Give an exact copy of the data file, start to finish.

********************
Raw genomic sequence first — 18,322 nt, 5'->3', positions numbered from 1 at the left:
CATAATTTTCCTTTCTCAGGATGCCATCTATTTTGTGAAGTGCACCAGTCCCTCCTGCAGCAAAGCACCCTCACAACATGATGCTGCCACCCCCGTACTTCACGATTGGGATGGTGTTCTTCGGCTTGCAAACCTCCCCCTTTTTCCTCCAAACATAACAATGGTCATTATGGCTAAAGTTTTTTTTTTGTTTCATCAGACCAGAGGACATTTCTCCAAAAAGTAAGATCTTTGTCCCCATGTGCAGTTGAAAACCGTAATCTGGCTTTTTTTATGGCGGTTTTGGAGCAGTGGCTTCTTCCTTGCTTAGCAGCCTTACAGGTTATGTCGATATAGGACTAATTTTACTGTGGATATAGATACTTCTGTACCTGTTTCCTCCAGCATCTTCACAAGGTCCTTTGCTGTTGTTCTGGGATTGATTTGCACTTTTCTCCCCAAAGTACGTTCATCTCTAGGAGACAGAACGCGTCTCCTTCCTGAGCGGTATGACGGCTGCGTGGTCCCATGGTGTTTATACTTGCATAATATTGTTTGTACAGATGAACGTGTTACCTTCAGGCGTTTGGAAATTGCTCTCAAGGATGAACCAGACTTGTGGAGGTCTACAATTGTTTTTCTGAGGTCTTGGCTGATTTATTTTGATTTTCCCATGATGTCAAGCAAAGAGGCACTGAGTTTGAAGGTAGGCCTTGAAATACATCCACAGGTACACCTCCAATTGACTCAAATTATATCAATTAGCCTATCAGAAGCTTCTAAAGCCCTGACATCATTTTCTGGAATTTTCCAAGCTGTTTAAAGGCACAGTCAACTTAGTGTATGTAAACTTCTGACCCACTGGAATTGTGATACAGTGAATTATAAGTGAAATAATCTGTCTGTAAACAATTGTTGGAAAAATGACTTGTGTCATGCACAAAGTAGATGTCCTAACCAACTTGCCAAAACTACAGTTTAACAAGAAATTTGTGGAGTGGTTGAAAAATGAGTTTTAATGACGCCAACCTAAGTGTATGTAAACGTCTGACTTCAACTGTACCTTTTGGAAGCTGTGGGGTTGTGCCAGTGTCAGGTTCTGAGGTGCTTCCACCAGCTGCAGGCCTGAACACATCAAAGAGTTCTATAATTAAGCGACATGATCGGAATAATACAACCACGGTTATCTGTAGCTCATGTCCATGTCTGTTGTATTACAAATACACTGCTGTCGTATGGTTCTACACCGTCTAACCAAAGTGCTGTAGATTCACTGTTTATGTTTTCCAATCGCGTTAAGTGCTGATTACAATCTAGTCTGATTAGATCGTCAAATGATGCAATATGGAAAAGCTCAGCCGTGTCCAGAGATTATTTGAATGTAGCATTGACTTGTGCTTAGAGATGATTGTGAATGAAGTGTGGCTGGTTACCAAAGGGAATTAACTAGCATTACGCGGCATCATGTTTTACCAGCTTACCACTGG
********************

Raw genomic sequence first — 18,322 nt, 5'->3', positions numbered from 1 at the left:
CATAATTTTCCTTTCTCAGGATGCCATCTATTTTGTGAAGTGCACCAGTCCCTCCTGCAGCAAAGCACCCTCACAACATGATGCTGCCACCCCCGTACTTCACGATTGGGATGGTGTTCTTCGGCTTGCAAACCTCCCCCTTTTTCCTCCAAACATAACAATGGTCATTATGGCTAAAGTTTTTTTTTTGTTTCATCAGACCAGAGGACATTTCTCCAAAAAGTAAGATCTTTGTCCCCATGTGCAGTTGAAAACCGTAATCTGGCTTTTTTTATGGCGGTTTTGGAGCAGTGGCTTCTTCCTTGCTTAGCAGCCTTACAGGTTATGTCGATATAGGACTAATTTTACTGTGGATATAGATACTTCTGTACCTGTTTCCTCCAGCATCTTCACAAGGTCCTTTGCTGTTGTTCTGGGATTGATTTGCACTTTTCTCCCCAAAGTACGTTCATCTCTAGGAGACAGAACGCGTCTCCTTCCTGAGCGGTATGACGGCTGCGTGGTCCCATGGTGTTTATACTTGCATAATATTGTTTGTACAGATGAACGTGTTACCTTCAGGCGTTTGGAAATTGCTCTCAAGGATGAACCAGACTTGTGGAGGTCTACAATTGTTTTTCTGAGGTCTTGGCTGATTTATTTTGATTTTCCCATGATGTCAAGCAAAGAGGCACTGAGTTTGAAGGTAGGCCTTGAAATACATCCACAGGTACACCTCCAATTGACTCAAATTATATCAATTAGCCTATCAGAAGCTTCTAAAGCCCTGACATCATTTTCTGGAATTTTCCAAGCTGTTTAAAGGCACAGTCAACTTAGTGTATGTAAACTTCTGACCCACTGGAATTGTGATACAGTGAATTATAAGTGAAATAATCTGTCTGTAAACAATTGTTGGAAAAATGACTTGTGTCATGCACAAAGTAGATGTCCTAACCAACTTGCCAAAACTACAGTTTAACAAGAAATTTGTGGAGTGGTTGAAAAATGAGTTTTAATGACGCCAACCTAAGTGTATGTAAACGTCTGACTTCAACTGTACCTTTTGGAAGCTGTGGGGTTGTGCCAGTGTCAGGTTCTGAGGTGCTTCCACCAGCTGCAGGCCTGAACACATCAAAGAGTTCTATAATTAAGCGACATGATCGGAATAATACAACCACGGTTATCTGTAGCTCATGTCCATGTCTGTTGTATTACAAATACACTGCTGTCGTATGGTTCTACACCGTCTAACCAAAGTGCTGTAGATTCACTGTTTATGTTTTCCAATCGCGTTAAGTGCTGATTACAATCTAGTCTGATTAGATCGTCAAATGATGCAATATGGAAAAGCTCAGCCGTGTCCAGAGATTATTTGAATGTAGCATTGACTTGTGCTTAGAGATGATTGTGAATGAAGTGTGGCTGGTTACCAAAGGGAATTAACTAGCATTACGCGGCATCATGTTTTACCAGCTTACCACTGG